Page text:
The past year has been pretty good for Lowe’s (NYSE:LOW) shareholders, who have watched their investment appreciated 27% in the past year, an 17% annually since 2010.
However, when compared to rival Home Depot (NYSE:LOW), the performance seems a bit lackluster — HD posted an impressive 45% return in 2012, averaging 31% annually the past three years.
So, is Lowe’s a bargain waiting to be discovered, or is there good reason for LOW being held back in comparison to its home-improvement nemesis? To see, let’s take a look at the pros and cons:
Scale and Growth: As the No. 2 home improvement operator, Lowe’s has tremendous power with its distribution and infrastructure; for instance, it has a network of 14 state-of-the-art distribution centers that are crucial in providing lower costs on merchandise. While the U.S. real estate market has been improving and driving Lowe’s of late, future growth is likely to come from foreign markets, such as Canada, Mexico and even Australia (via a joint venture with Woolworths). These countries still have low penetration rates for big-box locations.
E-commerce: While the company did not break out the amount, revenues from this segment climbed 50% last year. At the core of the online strategy is the MyLowe’s system, which allows users to track everything about a project. Lowe’s also has moved toward integration with mobile platforms like Apple’s (NASDAQ:AAPL) iOS. A big current initiative is improving the search features of the website — the simple logic is that by making it easier for customers to find relevant products, the company should see higher sales rates. Lowe’s also recently launched an e-commerce site in Canada, which should further prop sales.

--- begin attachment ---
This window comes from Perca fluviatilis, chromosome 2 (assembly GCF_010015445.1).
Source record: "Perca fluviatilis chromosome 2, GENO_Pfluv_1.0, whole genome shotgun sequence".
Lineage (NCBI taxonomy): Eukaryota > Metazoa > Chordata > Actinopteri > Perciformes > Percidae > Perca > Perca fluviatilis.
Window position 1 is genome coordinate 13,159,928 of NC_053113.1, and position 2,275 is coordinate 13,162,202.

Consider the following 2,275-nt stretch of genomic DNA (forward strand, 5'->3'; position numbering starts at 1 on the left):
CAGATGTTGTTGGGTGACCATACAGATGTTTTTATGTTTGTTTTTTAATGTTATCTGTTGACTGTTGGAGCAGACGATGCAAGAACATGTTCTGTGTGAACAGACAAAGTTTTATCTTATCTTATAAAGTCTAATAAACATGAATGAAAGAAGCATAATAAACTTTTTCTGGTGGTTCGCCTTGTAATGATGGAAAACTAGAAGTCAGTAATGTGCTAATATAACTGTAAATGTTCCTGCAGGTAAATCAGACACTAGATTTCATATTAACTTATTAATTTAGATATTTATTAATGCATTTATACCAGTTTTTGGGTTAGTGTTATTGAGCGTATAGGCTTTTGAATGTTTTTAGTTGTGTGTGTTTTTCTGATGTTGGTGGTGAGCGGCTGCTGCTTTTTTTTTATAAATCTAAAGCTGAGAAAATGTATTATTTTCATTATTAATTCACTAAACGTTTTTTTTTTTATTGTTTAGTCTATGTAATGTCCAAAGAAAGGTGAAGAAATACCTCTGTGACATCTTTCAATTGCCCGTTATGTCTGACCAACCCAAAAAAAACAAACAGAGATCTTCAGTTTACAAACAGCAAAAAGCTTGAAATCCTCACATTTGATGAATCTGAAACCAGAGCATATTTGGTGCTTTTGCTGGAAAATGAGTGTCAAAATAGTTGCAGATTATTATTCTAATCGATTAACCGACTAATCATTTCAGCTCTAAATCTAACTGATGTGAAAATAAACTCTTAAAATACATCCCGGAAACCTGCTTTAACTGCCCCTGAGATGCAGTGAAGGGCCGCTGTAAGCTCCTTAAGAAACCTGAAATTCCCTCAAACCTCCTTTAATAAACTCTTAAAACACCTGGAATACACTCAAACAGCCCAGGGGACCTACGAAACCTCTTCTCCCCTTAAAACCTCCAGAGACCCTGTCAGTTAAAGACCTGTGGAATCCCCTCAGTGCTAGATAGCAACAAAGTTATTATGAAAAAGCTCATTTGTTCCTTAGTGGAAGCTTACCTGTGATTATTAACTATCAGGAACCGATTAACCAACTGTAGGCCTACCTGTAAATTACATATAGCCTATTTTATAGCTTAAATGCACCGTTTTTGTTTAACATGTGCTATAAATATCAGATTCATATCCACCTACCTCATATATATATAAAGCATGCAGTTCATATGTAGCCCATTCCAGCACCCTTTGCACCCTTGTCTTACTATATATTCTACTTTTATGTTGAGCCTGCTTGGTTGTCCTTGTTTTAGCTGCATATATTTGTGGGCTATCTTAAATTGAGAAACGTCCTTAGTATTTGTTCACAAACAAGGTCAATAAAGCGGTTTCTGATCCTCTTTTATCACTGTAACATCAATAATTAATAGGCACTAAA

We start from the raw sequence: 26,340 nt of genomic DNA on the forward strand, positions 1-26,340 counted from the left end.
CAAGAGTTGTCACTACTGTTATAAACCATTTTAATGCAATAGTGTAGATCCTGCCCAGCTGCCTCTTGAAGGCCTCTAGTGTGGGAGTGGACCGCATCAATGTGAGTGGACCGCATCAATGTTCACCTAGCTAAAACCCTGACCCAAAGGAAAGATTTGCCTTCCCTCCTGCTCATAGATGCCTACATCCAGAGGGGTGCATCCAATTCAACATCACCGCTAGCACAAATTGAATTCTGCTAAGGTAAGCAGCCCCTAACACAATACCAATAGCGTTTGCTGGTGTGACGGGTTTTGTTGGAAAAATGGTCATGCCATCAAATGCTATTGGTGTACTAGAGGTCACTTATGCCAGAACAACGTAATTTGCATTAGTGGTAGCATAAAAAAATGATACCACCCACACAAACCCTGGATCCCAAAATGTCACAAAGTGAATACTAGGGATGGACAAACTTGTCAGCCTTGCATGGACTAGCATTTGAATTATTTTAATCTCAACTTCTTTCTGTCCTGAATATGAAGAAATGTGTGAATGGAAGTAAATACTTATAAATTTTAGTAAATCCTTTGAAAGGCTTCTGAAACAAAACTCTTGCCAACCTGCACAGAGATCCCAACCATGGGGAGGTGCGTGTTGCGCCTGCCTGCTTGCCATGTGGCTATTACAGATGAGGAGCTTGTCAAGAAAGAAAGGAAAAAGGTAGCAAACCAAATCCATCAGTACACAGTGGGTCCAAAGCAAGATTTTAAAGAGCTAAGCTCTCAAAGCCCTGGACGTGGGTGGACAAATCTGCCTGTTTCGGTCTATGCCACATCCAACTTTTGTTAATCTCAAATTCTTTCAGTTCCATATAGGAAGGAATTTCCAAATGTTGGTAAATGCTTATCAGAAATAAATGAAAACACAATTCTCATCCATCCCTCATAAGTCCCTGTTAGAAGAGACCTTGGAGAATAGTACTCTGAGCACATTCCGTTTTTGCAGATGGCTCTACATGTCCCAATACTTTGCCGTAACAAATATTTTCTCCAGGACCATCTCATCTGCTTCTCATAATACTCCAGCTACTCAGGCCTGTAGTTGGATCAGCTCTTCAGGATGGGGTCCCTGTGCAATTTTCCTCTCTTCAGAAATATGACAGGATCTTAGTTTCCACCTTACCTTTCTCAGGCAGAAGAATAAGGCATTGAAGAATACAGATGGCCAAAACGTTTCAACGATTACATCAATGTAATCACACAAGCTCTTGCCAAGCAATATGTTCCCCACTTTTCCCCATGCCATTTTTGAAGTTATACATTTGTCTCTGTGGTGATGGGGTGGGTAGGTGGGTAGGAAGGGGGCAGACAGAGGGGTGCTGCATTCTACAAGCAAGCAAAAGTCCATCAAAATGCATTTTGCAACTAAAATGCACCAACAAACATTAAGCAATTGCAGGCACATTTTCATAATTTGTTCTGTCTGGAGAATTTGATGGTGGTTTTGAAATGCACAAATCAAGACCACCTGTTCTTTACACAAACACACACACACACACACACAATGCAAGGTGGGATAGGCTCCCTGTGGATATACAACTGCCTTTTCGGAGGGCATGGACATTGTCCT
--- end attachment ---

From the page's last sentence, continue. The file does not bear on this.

Financials: Healthy. Last year, LOW’s cash flows came to $3.8 billion, and the company reinvested $1.2 billion back into the business. Lowe’s also has been aggressive with share buybacks — the company’s 2012 repurchases totaled $4.35 billion, and the company also announced a $5 billion buyback program for the next two to three years.
U.S. Economy: Even as the real estate market continues to rebound, Lowe’s still might feel pressure from a sluggish overall economy, causing reluctance in some customers to make larger purchases. According to Lowe’s own surveys, the expectation is that spending will remain the same or decline compared to 2012 levels. The two main reasons: weak income growth and continued difficulty of acquiring financing. As a result, much of the growth for Lowe’s will likely be for tickets less than $500.
Merchandising: Lowe’s has been weak in this category compared to Home Depot. The company is flat-footed when it comes to stocking key items, managing local needs or getting premium products. Lowe’s is taking steps to rectify this shortcoming, but this isn’t a problem that’ll go away — or show up on the balance sheet — overnight.
Vendor Relations: These have been rocky for the most part. The main issue: Lowe’s has been tough on vendors to exact better terms, but it’s a risky approach — especially when it comes to vendors that provide premium products. You lose these guys, and you risk an adverse effect on revenues.
Until the implosion of the real estate market in 2006, Lowe’s was a standout growth company. But it got too complacent and failed to keep up new innovations and improve merchandising. For years, Lowe’s has been taking hard but necessary steps to get back on track.
The good news: While Lowe’s still has lagged Home Depot, its moves have been for the best, and investors should expect continued improvement in growth — especially from e-commerce and investments in foreign markets. And naturally, the rebound in the U.S. real estate market should also be a powerful driver.
So should you buy Lowe’s? Yes — the pros outweigh the cons on the stock for now.
Tom Taulli runs the InvestorPlace blog IPO Playbook. He is also the author of High-Profit IPO Strategies, All About Commodities, and All About Short Selling. Follow him on Twitter at @ttaulli. As of this writing, he did not hold a position in any of the aforementioned securities.